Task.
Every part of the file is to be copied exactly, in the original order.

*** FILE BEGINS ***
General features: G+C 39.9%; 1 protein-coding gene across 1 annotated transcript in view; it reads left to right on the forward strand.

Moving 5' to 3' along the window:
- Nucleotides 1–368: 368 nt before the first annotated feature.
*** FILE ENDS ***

General features: G+C 39.9%; 1 protein-coding gene across 1 annotated transcript in view; it reads left to right on the forward strand.

Moving 5' to 3' along the window:
- Nucleotides 1–368: 368 nt before the first annotated feature.